But, it's not the end of the world. There are almost 2 billion people on Facebook, so it's a good bet that a lot (if not all) of your ideal audience members are on Facebook.

So, instead of relying solely on email to deliver your funnel (let's say it goes out to 1000 people one month . . . you want more than 170 or 200 people getting it, right?) . . . why not add a Facebook ad into your funnel?

You're increasing the chances that the right person will see your content at the right time. So, let's look at what Theo does and see if it can give you some ideas.

We know that Theo already had people landing on a "thank you" page on his site after they signed up for his video series that they learned about through his Facebook ad (and/or some other means---he can always share his series using free methods as well).

Let's call that thank you page TheoTravels.com/video. Someone would have only landed there if they'd signed up for his series.

Theo can go inside his Facebook ads account and now create an audience (basically, a group of people to show ads to) that will only include people who've seen that specific page on his site . . . so the audience consists only of people who signed up for his offer.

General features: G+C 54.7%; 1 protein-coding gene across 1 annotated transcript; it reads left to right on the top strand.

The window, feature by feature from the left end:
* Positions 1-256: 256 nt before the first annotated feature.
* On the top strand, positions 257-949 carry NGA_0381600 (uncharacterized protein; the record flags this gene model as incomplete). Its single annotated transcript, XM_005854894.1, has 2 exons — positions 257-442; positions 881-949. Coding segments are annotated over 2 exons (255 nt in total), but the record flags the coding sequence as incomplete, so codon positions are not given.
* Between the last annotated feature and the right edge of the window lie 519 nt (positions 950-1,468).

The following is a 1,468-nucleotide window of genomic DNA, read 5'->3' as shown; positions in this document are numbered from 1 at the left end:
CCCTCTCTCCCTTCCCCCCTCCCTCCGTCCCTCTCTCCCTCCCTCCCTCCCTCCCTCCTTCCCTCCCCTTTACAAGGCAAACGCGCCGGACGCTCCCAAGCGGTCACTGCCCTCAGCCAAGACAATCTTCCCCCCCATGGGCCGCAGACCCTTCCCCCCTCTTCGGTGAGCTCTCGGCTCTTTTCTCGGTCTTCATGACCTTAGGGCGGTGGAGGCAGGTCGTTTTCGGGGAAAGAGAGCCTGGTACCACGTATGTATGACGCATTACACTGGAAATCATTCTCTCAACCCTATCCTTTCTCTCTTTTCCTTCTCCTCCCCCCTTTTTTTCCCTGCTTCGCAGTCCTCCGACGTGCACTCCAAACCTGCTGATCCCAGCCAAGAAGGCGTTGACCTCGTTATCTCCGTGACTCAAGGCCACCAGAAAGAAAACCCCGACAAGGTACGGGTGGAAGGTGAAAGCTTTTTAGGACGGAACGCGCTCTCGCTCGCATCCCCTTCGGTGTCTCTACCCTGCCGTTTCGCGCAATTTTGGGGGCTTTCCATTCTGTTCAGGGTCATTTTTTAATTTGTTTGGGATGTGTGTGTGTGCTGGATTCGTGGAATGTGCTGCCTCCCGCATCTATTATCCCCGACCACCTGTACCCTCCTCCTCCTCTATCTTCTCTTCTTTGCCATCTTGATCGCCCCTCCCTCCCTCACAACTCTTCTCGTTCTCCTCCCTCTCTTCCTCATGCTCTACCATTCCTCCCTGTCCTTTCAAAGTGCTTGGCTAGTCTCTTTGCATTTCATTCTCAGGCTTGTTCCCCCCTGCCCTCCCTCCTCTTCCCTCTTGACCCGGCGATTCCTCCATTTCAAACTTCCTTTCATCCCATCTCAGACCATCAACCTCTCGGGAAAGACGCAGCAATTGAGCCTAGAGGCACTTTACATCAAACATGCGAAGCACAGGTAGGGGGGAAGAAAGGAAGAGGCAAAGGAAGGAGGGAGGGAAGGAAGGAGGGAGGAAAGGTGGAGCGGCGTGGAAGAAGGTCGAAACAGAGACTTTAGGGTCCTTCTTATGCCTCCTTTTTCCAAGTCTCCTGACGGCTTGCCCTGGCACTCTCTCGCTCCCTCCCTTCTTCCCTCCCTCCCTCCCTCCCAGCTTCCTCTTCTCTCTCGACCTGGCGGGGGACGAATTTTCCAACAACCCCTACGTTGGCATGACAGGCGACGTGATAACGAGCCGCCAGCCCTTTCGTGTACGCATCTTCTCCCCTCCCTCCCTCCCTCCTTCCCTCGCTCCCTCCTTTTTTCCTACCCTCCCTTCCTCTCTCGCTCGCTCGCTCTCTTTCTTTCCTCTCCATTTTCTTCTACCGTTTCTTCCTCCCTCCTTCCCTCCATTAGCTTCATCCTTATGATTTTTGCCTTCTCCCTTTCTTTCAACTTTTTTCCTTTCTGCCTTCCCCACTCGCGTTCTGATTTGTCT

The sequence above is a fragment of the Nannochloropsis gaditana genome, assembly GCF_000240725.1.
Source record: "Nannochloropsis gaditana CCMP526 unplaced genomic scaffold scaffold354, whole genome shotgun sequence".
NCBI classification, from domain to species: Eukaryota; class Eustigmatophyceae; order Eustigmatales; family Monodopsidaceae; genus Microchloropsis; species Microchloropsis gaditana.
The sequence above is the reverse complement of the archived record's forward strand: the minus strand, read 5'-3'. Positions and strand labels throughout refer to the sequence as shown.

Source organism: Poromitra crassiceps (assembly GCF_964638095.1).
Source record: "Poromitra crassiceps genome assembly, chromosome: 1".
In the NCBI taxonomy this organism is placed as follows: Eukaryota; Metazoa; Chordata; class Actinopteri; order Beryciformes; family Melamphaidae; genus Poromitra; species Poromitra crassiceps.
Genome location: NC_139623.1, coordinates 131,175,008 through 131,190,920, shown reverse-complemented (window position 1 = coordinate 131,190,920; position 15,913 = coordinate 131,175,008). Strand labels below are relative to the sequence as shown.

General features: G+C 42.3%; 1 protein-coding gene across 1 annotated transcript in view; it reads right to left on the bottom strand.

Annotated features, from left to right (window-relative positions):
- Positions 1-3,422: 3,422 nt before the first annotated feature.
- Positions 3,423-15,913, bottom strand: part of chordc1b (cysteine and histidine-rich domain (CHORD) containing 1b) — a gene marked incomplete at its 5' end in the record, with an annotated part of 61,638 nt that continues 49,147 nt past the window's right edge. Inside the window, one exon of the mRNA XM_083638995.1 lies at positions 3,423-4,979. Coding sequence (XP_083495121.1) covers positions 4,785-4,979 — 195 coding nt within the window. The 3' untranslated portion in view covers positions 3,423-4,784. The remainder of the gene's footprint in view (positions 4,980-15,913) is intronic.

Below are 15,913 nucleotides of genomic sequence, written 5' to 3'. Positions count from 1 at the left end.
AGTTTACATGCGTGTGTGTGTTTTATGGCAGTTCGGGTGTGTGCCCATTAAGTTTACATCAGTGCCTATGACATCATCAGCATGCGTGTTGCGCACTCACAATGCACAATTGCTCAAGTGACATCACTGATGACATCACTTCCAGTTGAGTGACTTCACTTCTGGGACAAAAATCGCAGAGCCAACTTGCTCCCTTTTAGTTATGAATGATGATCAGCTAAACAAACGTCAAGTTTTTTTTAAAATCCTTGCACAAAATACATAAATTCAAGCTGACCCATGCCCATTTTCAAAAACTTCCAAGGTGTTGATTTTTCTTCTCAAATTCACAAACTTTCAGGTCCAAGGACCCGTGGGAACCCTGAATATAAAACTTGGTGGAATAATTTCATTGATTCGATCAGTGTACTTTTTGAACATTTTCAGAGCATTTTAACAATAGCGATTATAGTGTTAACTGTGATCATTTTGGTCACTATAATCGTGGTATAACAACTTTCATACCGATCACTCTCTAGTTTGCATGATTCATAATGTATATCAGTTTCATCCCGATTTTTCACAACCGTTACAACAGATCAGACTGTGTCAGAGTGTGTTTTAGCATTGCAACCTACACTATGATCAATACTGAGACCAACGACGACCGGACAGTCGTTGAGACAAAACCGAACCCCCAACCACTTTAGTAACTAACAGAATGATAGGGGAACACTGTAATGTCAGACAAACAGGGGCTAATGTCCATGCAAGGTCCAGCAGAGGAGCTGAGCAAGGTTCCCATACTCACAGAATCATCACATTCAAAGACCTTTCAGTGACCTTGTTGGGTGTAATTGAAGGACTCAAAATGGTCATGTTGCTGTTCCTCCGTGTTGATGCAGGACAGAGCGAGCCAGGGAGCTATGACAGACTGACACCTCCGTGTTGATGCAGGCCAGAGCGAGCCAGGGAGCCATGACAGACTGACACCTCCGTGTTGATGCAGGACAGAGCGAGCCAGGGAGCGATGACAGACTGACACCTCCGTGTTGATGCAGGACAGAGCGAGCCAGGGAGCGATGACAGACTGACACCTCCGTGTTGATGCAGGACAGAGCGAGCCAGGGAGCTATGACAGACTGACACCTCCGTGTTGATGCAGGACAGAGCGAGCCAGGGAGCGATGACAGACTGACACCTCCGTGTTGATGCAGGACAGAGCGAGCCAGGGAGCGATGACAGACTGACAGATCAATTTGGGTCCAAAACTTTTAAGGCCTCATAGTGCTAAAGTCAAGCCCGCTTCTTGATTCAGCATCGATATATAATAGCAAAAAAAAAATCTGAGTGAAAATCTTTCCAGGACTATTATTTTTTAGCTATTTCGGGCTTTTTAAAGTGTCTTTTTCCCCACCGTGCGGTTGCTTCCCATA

And here's where he goes NEXT LEVEL.

 Here's how to set up a hack to create a Facebook Ads Funnel

Here's how to set up a hack to create a Facebook Ads Funnel

Theo can create that audience out of people who've been on that page at least 3 days ago, but no longer than 10 days ago. Or whatever numbers he chooses. Why would he do this?

If he knows he's about to spend money to show an ad to people in his funnel, why not make sure they signed up for his resource at least 3 days ago (meaning they've had time to watch the videos and "warm up" to Theo) but not longer than 10 days ago (so he can keep the audience relevant and fresh---someone may not remember him from 33 days ago or may not be as concerned about the topic anymore).

He (and you and I) can essentially then spend money on just the people who have already shown a high level of interest in what we're talking about. And because of the way Facebook "Audiences" work, people will automatically be added and removed from the group of people we're showing ads to based on the conditions we set up.

So on Day 11 after signing up for Theo's resource and landing on his "video" page, that person will no longer be shown the ad for the second piece of the funnel (let's say piece #2 is a case study). If they haven't taken advantage of it by then, why spend money trying to make them? Also, Theo can add a condition that this audience he's showing an ad to on days 3 - 10 doesn't include anyone who has already visited the case study's landing page.

#Brilliant.